And bless my goddamn grits: The Hottest State is a conversation film, so for nearly two hours, there’s nothing to distract your attention away from the awful dialogue, which includes brilliance like this: “I can’t sleep. I wake up to a voice inside my head that calls myself a faggot.” No distracting explosions. No plot twists. No real narrative to speak of. In fact, Ethan Hawke takes 112 minutes to tell you exactly what Sting expresses in under four minutes: If you love someone, set them free … especially if they don’t love you back, otherwise it starts to look kind of creepy.
Indeed, Hawke seems to want very badly to create a natural continuation of Before Sunrise, only in The Hottest State the “profound” connection is made before the opening credits have even finished, and the rest of the movie seems to track the consequences. William (Mark Webber), a hard-luck kid from Texas who moved to NYC when he was eight and wants to be an actor, meets Sara (Catalina Sandina Moreno) and gives her his jacket. “It was Wednesday when we met. Saturday by the time I asked her to move in. And by the time Sunday came, I had flowers in my apartment and hummus in my refrigerator. I remember waking up that Sunday; I don’t think I ever slept. I just sat there thinking, ‘Goddamn, this must be what praying is like.’”
And if you’re praying for death, it probably is.
Initially, Sara is afraid to have sex, for fear of falling in love with William, a statement she makes seconds before stripping down and standing in front of William to state with a weird nonchalance: “I want to fuck you.” So, William falls in love with Sara. Like, really, really falls in love, in the only way an Ethan Hawke scripted character could: “I wanted to tell her I loved her. I loved the way she made me feel even when I was miserable. I loved the way she bought a dress. The way she made love in bathrooms. The way she ate chocolate. I loved her mother … I loved every thought she ever had.” Awwwwwpuke.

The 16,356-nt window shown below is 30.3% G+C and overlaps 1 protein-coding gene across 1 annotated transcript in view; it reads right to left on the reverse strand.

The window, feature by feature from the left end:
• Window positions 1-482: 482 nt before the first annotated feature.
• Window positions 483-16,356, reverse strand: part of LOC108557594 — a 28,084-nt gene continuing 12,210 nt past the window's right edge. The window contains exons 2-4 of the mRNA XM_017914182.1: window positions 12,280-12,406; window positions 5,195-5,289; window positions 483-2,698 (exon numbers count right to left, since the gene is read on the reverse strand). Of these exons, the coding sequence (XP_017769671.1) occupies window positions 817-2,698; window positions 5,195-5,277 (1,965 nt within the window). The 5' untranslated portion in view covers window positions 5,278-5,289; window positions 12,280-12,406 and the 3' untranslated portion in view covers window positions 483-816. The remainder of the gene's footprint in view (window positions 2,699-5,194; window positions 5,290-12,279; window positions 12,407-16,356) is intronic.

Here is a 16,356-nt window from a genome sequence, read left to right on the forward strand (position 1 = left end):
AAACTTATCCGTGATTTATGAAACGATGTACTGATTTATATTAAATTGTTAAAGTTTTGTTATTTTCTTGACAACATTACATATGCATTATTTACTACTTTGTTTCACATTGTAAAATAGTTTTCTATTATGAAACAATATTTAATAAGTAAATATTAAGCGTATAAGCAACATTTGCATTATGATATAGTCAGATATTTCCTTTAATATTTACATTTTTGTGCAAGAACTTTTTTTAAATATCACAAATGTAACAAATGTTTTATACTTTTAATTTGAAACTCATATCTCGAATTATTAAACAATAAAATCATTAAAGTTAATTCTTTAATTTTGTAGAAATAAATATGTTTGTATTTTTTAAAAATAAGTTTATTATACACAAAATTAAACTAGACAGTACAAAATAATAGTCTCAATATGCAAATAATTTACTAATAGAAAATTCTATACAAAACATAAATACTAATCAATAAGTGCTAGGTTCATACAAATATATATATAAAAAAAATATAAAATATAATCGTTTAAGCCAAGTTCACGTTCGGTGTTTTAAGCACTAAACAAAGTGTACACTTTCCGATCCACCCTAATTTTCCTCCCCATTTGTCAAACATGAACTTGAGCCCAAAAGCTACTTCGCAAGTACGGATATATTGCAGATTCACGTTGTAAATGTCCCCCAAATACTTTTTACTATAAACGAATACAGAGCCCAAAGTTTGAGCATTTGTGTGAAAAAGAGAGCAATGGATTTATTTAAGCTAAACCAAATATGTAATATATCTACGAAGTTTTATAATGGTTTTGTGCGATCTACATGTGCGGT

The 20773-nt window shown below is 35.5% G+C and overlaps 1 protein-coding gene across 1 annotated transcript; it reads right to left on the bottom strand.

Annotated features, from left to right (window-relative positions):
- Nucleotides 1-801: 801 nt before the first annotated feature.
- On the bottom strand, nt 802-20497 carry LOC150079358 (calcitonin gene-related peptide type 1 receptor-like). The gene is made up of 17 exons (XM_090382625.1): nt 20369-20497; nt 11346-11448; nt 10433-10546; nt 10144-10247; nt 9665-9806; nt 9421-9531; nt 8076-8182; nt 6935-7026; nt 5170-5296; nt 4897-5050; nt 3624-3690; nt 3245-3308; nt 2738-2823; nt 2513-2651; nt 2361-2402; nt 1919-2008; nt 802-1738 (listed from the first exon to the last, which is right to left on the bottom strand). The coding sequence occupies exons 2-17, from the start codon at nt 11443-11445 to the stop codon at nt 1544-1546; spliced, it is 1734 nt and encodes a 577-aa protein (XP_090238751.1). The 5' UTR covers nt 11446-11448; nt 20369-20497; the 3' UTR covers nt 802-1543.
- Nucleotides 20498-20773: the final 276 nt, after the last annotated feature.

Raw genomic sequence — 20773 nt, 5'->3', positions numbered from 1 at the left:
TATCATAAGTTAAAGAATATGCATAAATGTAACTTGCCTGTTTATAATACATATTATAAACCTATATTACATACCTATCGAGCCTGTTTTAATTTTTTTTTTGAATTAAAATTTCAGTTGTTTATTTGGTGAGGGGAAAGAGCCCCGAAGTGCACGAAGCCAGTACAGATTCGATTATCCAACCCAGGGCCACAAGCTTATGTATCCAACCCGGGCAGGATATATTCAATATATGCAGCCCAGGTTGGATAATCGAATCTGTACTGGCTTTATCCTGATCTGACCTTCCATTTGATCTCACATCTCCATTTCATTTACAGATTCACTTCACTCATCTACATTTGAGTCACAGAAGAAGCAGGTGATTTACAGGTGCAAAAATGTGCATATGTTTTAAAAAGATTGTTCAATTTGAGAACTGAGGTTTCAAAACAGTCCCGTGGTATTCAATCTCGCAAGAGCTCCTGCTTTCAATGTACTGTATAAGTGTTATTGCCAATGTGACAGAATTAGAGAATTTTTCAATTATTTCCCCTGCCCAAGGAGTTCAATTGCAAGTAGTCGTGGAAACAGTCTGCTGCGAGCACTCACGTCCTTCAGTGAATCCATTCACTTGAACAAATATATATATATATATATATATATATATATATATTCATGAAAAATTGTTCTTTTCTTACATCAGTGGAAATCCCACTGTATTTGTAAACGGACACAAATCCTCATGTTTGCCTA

And, after six glorious days and a failed engagement, Sara breaks up with William because she doesn’t want to be tied down to a man. So, William does what any guy in his position might do, I suppose: He stalks her. At first, he tries to Lloyd Dobler her into submission by screaming up at her window through a traffic cone. And when that fails, he just pesters the living hell out of her, showing up at her apartment and leaving desperate messages. When that fails him, he solicits the advice of his mother, Jesse (Laura Linney, who must have lost the Uma/Ethan divorce pool), who offers this sage advice, “Don’t be so moody. A lot of bad shit is gonna happen to you. People aren’t gonna love you back … The root of depression is being too self-involved and the cure is to read.” My suggestion: Don’t read Ethan Hawke’s novels.
After that, William basically wallows in his own self pity for, like, an hour of the film, fake threatening to kill himself and punching holes in walls. Finally, he decides to go back to Texas to confront his shitty deadbeat father, played by Hawke himself (of course), in the hopes, not that his father will apologize for abandoning him as a child, but that he will tell him how to win Sara back. His father only has this to say about lost love, “If it hurt real bad, like a bone fracture or something, it’ll ache when it rains.”
Damn, Ethan. Damn.
Dustin Rowles is the publisher of Pajiba. He lives with his wife and son in Ithaca, New York. You may email him, or leave a comment below.
The Hottest State / Dustin Rowles
Film | August 22, 2007 | Comments ()